Ross School - Senior Project 2006-07
Mentor: Kenneth Sacks
Consultant: Gideon Schein
Domain: Cultural History
Title: Israel, Palestine and the UN: A Brief Investigation
Since its official inception in 1945, the United Nations has been engaged in the resolution of the Israeli-Palestinian conflict. I researched how this seemingly ubiquitous, all-encompassing organization has dealt with this age-old conflict. I created an interactive timeline to allow others to learn in a more interactive setting. I also wrote a paper that corresponded with the timeline, so that the events that occur on the timeline can be read in a narrative form.
My first inspiration for my Senior Project arose when I met an ex-Israeli soldier, who had become a peaceful moderate and a scholar. After having attended a few Model United Nations conferences, I was able to converse with him about the subject of the Israel-Palestinian conflict and the United Nations came up in the conversation. I found this to be a new angle, so my goals for my project became to create a timeline of the conflict in the eyes of the UN, and to write a narrative paper that corresponded with the timeline.
My product became a completed paper, and a working timeline. The timeline is a work in progress partially because as time goes by there will always be things to add to it, but also because one can always find new details to add in the historical perspective. But I do hope to publish it on a website in the near future so that it may be viewed by the public.
My process was lengthy, partly because much of my time was spent sorting through massive amounts of information and organizing it in my head before I could put it into any medium. Eventually, I realized that organizing my materials was of key importance. Sorting materials into order of importance and balancing the amount of information I could synthesize with what I needed to be able to write the paper. There was also a lot of propaganda involved, sometimes even in the more scholarly areas of the internet. I found that artful propaganda has the ability to allow a person to think that they are thinking for themselves, based on simple facts that they have been given, when in reality the ‘facts’ that they were given were closer to skewed opinions, which is one of the most powerful tools to create hatred between two groups. Also, a large portion of my process was spent altering the product, and the possibilities ranged in scope, especially in the beginning.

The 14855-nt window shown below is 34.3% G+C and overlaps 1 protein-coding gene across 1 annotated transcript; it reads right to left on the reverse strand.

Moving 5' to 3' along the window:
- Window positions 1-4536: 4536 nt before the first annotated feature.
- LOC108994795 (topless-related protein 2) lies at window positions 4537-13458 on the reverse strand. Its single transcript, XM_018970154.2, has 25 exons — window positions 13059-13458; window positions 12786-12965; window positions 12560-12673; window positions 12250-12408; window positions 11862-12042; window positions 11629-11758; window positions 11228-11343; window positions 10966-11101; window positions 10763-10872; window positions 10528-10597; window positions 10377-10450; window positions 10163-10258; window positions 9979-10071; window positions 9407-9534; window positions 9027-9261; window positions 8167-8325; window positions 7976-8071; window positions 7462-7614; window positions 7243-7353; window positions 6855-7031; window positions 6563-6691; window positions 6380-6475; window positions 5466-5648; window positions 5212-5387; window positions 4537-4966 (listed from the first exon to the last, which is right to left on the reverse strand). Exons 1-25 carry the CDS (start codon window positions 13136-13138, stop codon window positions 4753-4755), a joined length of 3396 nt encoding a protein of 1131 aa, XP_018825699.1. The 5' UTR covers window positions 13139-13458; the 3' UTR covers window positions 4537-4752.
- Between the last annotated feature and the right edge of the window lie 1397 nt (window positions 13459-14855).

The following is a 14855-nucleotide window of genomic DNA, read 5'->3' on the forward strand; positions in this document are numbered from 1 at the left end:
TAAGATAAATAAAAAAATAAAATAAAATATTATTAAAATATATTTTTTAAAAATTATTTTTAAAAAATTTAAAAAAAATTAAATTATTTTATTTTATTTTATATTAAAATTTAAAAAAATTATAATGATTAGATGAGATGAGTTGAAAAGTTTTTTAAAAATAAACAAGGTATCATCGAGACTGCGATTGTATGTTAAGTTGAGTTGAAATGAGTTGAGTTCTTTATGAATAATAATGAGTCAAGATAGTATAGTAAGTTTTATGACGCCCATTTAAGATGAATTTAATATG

While my initial challenge was simply to decide exactly what my product would be, I later found that researching two topics that were often covered in everything from newspapers to scholarly tomes was far simpler than linking them and seeing one through the eyes of the other. I also faced challenges with the computer software used to build the timeline. I did not give myself enough time to learn about it, and therefore had a bit of a rush to get everything on to the timeline, and since the program did not work on Mac, finding time to use another persons computer was not an ideal situation.
Eventually I did acquire the skills necessary to use the OpenMind 2.0, the timeline program, effectively. I also learned out to better organize my time and research, and how to cope with researching on such a large-scale project.
One of the most interesting things I learned while researching for this project was that I had a lot more biases than previously recognized, leaning more towards the side of Israel than perhaps I should have. With this realization, came the fact that in a conflict such as this, there is no clear-cut line between good and evil. It is an emotionally, sociologically, and even economically complex on every level, from the individual, to corporations and governments. The beliefs that a conflict such as this are often defended to the death, but that necessarily mean that the attitude is substantiated by any kind of facts or reality.
In the future I may attend undergraduate school to major in International Relations. If this is the case, then I hope to at least continue my studies for a Masters or PhD, and work in foreign relations, probably not in the United Nations.
Bibliography or Works Cited
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